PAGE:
Section 28 Chapter 152: Willful Misconduct of Employer; Defense; Reimbursement of Insurer; Employment of Minor; Mentally Retarded Persons; Injuries at Sheltered Workshops
Before we discuss the details and protections of Section 28 of Chapter 152 of the Massachusetts General Laws (MGL), it is important to understand the reason we have a workers’ compensation system. A better understanding of the historical backdrop helps with understanding the reasoning behind the legal framework.
As our Boston workers’ compensation lawyers can explain, at the start of the industrial revolution around the 1850s, workers were employed in factory jobs in numbers and ways that were never possible before. Even before Henry Ford invented the assembly system of production, there were workers at factories working many hours in terrible conditions, and they were being injured or killed on a regular basis.
This was seen not just with factory jobs but also into the next century with workers in the construction fields. With steel-frame concrete construction, and electricity to pump water up to higher levels, buildings were being constructed higher than ever. With the invention of electric pumps, water could be pumped to tanks on the tops of skyscrapers, and allowing for indoor plumbing at any height. However, constructing these building was dangerous work. Not only were many workers injured on the job, many were killed. Many considered this acceptable, as the workers were mostly immigrants and had few rights at that time.
Eventually, the workers who were injured on the job or their families would sue the employer for their losses. Employers, afraid of being sued all the time, lobbied for a system to protect them from liability. Similarly, injured workers sought protections to ensure their financial and medical security in the event they were unable to work. As a result, the workers’ compensation system was bor. In the 1970s, the workers’ compensation system was established in the Commonwealth of Massachusetts.
As our attorneys know, this system was put in place not only to protect the workers, but also to limit the exposure of the employers. Employers worked with workers’ compensation insurance companies, who were really driving this movement behind the scenes, to set up the system and to limit it to lost wage recoupment and coverage medical treatment. This meant injured workers could not collect damages for pain and suffering. Today, this remains true, and an injured worker on workers’ compensation cannot collect pain and suffering from their employer. There are some very limited exceptions to this rule.
The Massachusetts workers’ compensation system is known as an exclusive remedy system. This means that if a worker is eligible to apply for workers’ compensation benefits, he or she cannot file a personal injury lawsuit against his or her employer, fulfilling the hopes of the workers’ compensation law drafters.No-Fault System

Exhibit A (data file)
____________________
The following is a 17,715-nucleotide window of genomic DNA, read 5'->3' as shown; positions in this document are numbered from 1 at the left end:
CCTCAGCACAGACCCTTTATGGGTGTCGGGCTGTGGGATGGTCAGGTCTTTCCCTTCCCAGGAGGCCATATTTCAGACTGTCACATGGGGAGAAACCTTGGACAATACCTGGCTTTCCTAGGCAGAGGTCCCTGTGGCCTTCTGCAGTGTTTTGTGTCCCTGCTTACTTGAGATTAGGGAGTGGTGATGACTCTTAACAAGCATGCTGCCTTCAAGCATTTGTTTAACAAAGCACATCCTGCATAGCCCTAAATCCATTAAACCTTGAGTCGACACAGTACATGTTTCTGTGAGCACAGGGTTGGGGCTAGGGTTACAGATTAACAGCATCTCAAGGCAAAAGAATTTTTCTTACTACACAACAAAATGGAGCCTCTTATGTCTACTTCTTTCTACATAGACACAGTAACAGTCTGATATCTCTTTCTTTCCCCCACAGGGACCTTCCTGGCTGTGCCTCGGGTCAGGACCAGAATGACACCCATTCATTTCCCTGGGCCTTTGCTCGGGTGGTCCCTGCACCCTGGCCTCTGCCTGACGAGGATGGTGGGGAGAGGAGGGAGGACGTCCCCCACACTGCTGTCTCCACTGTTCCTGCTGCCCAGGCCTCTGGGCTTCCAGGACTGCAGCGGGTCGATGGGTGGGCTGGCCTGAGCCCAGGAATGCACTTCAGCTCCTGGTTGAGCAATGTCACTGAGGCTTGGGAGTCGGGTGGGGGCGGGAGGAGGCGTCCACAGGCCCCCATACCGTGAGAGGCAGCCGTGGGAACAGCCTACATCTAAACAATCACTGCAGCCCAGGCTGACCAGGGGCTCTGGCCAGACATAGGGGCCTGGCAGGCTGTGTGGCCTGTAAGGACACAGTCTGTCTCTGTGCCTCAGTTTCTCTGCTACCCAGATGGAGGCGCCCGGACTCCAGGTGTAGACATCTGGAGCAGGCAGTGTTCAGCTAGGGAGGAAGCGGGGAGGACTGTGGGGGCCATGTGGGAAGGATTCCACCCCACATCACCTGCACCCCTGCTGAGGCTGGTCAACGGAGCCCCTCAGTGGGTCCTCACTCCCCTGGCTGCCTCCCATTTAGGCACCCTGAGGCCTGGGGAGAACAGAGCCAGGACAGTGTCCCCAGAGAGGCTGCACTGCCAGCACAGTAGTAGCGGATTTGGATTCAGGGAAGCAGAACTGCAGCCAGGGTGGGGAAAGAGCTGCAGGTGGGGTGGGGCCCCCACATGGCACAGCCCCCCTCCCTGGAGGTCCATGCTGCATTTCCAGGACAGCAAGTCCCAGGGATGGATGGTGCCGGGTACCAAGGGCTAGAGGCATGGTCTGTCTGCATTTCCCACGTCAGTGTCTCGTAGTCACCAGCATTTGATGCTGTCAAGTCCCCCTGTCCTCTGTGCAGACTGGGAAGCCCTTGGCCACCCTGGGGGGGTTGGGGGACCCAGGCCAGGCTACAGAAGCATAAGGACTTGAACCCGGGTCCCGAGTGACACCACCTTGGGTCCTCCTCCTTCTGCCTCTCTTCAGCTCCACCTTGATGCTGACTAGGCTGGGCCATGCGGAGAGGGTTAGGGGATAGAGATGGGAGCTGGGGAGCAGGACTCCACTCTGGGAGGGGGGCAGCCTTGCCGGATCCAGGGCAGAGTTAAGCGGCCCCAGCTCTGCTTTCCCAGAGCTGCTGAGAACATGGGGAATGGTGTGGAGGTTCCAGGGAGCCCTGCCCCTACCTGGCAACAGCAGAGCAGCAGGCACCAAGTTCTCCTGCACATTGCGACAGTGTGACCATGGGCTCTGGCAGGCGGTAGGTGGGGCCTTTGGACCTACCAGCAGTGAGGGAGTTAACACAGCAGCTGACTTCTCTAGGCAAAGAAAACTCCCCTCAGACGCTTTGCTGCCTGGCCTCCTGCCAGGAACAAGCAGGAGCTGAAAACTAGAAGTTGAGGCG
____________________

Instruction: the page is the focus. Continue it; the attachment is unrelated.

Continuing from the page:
In order to provide some benefits and incentives to the employees for the creation of workers’ compensation, the system was set up so that the injured worker does not need to prove fault of the employer to qualify for benefits. Unlike in civil personal injury lawsuits, in the vast majority of workers’ compensation cases whether your employer was at fault for your Boston workplace injury does not matter. If the worker was an employee within the meaning of the Workers’ Compensation Act, not an independent contractor, and was injured while working he or she is likely eligible to file a workers’ compensation claim. Even if the accident did not happen at the employer’s physical location, the injured worker may still be entitled to benefits of they were acting within the scope of their employment.Employer’s Fault in Boston Workplace Accidents
While fault doesn’t matter in the vast majority of workers’ compensation cases, it is possible to in very rare circumstances to get additional benefits when an accident occurs because of your employer’s actions. Massachusetts General Laws Chapter 152, Section 28 of the Workers’ Compensation Act allows for additional compensation if the employee is injured because of the serious and willful conduct of your employer. In such circumstances, a double recovery is possible. The conduct can technically be the actions of your employer personally or another person who is working as an agent of the employer, such as a manager or supervisor. Meeting the willful and wanton standard is very difficult and only exceptional cases will qualify. As a result, it is important to talk with an experienced worker’s compensation attorney who will best know if your accident meets the standard.
A section 28 claim for double payments can also be found if the employer knowingly hires a minor in violation of other sections of the Massachusetts General Laws. Employing a minor in violation of the general laws is considered a willful and wanton act, with respect to any injuries that are suffered by the minor while on the job. The term minor as used in the statute is defined as anyone under the age of 18, as well as persons mentally disabled regardless of age.
If you believe your employer has engaged in willful misconduct which resulted in your work accident injuries, you should speak with an experienced workers’ compensation attorney. You will not be able to file a personal injury claim against your employer, but you may have a right to double the amount of workers’ compensation to which you would otherwise be entitled. Remember, few cases meet the necessary requirements, but you should speak with an attorney who can weigh the individual facts of your situation. When employers overstep bounds and exploit or fail to protect vulnerable employees, they can and should be held to account.
Contact the Law Offices of Jeffrey S. Glassman today for a free and confidential consultation.
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